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The patient was positioned prone under general anesthesia, with the head in the horseshoe-shaped head fixator and with maintained skull traction [Figure 2]x. The "U" pad was under his chest and abdomen. Transcranial electrical stimulated motor evoked potential monitoring (TES-MEP) was done to insure the safety of the procedure. A 10-cm incision was made from the right mastoid to the posterior edge of the sternocleidomastoid [Figure 2]y. Dissection was done through the subcutaneous tissue, sternocleidomastoid was retracted forwards, trapezius was cut along with the splenius and the first half of spinal muscles. This revealed the posterior arch of atlas and the transverse process. Then we released the right side atlantoaxial joint and the right anterior arch from atlantoaxial gap to the front side of the atlas. A midline incision was made from occipital protuberance down to the cervical spinous process of C3 [Figure 2]y. The subcutaneous tissue, the nuchal ligament were then dissected. Near the spinous process and vertebral plate, pushed both sides of the trapezius muscle, capitis, head semispinalis and vertebral occipital muscle outward to the outer edge of the small joints. As the midline incision was not full to reveal, a transverse incision was made to connect the two incisions [Figure 2]y. Then we stripped the right side of small rhomboid muscle, capitis, splenius neck, head dorsi muscle and the levator scapulae. Opened both sides of muscle tissue by self retaining retractor, dissected attached muscle on the occipital bone, the posterior arch of the atlas, axis, behind the axis, the lamina, the lateral mass of C2-3 by periosteal stripping and sharp knife. This revealed lateral mass of C2-3, spinous process, lamina, atlanto-occipital joint. We stripped the adhesive organization of the atlantoaxial joint. Then we used burr drill to break cortex openings in the cervical pedicle and probed the walls of the bony hole, and measured the depth of the bone hole. The appropriate cervical pedicle screws were inserted into the bony holes respectively. Two appropriate pedicle screws were inserted into the bilateral pedicle of C2 in the same way. Holes were drilled in the bilateral lateral mass of C3 respectively, and two lateral mass screws were inserted into C3. At the side of the occipital protuberance, we drilled the cortex by grinding drill, drilled holes by pyramid, inserted two appropriate screws on both sides of the occipital protuberance, respectively. Nerves and blood vessels were mobilized with nerve retractors, then 30-degree wedge osteotomy was performed by the high-speed grinding drill, with the intercepted structure of lower edge of the right posterior arch of C1 cut [Figure 3]. Finally, the intercepted structure of the left side of the upper edge part of C2 was cut [Figure 3], then rotational deformity was resetted under skull skeletal traction. After resetting the cervical sagittal sequence, the bended rod was placed [Figure 4]. Then it was made sure that the rotational deformity had been corrected and the position of the internal fixation was good by C-arm fluoroscopy. During the surgery, there were no vertebral artery, spinal cord and nerve root complications. After the surgery the atlantoaxial rotational deformity was basically corrected. The X-ray and CT scan showed the position of internal fixation was good [Figure 5]a-c. Followed up for 1 year, his clinical symptoms had disappeared, his appearance had been improved significantly, his visual field and feeding became normal [Figure 6]. The followup X-ray [Figure 7]a and b and three dimensional CT [Figure 7]c showed that the position of internal fixation was good, without loosening and implant breakage.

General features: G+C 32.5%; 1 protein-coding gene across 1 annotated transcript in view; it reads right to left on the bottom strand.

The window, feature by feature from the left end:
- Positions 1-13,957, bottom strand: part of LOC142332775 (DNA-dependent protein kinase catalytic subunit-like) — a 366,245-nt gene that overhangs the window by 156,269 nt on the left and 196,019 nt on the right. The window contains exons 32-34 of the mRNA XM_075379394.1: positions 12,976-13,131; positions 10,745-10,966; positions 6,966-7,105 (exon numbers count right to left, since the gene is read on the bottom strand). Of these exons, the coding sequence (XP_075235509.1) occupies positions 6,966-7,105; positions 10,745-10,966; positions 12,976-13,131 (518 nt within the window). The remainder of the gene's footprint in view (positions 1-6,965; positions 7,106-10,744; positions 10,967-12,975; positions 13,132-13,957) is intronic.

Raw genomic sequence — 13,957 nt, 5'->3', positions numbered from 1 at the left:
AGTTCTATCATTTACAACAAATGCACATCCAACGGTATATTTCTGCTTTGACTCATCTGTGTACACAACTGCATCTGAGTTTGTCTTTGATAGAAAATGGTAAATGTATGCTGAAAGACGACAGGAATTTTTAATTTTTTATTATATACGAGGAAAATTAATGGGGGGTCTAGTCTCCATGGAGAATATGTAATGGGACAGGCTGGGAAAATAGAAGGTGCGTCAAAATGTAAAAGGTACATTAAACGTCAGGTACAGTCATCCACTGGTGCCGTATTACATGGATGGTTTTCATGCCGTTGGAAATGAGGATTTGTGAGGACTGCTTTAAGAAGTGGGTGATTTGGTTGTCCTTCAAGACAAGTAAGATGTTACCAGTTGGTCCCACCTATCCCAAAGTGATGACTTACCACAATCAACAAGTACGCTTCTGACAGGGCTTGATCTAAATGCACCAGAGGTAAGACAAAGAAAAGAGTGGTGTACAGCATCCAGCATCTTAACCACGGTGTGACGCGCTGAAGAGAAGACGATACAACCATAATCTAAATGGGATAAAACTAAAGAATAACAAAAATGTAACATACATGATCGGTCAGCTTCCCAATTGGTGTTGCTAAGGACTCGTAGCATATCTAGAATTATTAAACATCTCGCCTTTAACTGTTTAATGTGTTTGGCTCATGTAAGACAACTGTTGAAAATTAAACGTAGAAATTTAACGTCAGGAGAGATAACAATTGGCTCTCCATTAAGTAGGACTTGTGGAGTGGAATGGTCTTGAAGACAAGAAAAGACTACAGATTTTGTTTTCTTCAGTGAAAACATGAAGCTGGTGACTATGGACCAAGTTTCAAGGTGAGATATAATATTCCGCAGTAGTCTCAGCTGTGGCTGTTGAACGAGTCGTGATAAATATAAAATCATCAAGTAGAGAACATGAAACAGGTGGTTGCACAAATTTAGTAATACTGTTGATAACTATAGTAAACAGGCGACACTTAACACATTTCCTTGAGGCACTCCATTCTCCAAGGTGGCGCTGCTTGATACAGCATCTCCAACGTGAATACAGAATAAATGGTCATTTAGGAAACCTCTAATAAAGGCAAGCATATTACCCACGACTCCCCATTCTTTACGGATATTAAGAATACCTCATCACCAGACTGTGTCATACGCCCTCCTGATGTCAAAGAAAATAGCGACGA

Figure 2: Peroperative photographs showing (x) the patient positioned prone, with his head in the horseshoe-shaped head fixator, maintained in skull skeletal traction (y) The explanation of the three incisions. (a) A 10-cm incision was made from the right mastoid to the posterior edge of the sternocleidomastoid. (b) A midline incision was made from occipital protuberance down to the cervical spinous process of C3. (c) Because the midline incision was not full to exposure, a transverse incision was made to connect the two incisions to expose fully